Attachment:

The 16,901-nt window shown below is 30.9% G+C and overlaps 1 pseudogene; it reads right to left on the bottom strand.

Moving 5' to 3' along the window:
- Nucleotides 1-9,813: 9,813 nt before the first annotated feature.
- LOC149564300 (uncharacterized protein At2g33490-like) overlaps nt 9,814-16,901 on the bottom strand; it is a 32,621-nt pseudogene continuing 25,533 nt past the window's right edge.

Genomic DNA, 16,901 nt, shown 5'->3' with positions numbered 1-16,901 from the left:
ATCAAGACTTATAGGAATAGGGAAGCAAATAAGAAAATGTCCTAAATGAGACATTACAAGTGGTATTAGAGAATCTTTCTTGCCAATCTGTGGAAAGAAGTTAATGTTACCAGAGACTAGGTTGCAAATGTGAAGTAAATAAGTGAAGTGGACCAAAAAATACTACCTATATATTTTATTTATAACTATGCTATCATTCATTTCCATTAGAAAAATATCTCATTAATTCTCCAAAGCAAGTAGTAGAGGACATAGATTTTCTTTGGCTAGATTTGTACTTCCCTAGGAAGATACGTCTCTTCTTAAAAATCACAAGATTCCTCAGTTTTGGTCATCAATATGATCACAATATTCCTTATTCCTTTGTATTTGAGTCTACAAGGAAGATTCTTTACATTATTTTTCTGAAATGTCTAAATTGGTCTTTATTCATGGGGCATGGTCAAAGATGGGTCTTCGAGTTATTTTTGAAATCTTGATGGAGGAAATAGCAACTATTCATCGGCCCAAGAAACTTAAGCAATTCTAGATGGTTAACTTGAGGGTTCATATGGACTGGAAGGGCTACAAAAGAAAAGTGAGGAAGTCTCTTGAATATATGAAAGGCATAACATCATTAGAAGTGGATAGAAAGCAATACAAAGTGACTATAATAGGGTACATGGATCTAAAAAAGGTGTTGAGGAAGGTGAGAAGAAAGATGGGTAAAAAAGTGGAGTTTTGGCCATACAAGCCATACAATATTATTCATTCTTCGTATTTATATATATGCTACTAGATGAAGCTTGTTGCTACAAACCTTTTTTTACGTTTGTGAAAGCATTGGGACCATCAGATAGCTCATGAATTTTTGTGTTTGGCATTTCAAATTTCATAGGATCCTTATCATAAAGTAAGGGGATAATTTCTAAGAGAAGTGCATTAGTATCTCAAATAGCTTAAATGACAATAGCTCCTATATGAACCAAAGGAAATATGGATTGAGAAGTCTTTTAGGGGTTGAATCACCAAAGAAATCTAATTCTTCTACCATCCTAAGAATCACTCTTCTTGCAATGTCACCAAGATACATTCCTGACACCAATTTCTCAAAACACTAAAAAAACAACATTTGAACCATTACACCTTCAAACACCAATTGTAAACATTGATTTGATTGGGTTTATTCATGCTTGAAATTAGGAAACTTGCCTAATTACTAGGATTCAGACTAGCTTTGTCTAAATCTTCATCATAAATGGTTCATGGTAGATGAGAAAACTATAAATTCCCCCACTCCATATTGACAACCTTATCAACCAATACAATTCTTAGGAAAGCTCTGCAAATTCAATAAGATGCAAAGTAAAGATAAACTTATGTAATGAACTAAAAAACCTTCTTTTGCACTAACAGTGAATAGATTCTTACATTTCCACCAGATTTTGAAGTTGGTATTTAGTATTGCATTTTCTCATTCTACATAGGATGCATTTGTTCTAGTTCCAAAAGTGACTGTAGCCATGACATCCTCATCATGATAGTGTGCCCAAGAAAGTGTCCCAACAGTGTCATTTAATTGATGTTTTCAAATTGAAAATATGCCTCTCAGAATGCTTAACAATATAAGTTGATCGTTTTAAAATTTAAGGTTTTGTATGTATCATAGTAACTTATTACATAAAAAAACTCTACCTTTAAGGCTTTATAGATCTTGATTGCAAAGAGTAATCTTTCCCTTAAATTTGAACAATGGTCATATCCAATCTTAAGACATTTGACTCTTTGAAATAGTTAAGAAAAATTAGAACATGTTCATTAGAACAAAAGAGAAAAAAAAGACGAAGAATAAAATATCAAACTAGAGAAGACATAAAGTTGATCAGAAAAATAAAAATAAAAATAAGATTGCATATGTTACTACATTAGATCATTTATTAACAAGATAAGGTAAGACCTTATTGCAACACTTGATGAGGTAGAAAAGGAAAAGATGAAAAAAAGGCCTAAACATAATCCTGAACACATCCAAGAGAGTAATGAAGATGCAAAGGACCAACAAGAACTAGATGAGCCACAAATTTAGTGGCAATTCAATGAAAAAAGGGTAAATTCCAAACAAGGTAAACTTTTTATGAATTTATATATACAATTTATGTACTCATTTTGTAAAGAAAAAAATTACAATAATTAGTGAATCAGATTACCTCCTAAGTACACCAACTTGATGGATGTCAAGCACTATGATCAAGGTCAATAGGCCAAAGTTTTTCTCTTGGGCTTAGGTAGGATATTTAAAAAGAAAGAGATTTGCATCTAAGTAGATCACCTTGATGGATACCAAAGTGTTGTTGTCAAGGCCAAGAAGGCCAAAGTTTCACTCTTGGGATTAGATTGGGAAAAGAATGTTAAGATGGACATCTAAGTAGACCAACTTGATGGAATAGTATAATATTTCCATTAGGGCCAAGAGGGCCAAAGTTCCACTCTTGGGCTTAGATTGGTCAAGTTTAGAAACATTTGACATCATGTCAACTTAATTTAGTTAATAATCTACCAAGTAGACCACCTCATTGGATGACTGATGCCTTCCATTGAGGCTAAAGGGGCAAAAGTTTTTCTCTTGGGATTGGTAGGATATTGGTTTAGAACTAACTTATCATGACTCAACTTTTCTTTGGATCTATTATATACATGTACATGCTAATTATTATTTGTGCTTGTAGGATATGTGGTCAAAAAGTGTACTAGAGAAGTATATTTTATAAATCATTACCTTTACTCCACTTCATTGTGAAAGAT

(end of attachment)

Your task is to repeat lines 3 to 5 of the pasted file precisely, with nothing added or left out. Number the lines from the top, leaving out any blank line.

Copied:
- Nucleotides 1-9,813: 9,813 nt before the first annotated feature.
- LOC149564300 (uncharacterized protein At2g33490-like) overlaps nt 9,814-16,901 on the bottom strand; it is a 32,621-nt pseudogene continuing 25,533 nt past the window's right edge.

Genomic DNA, 16,901 nt, shown 5'->3' with positions numbered 1-16,901 from the left: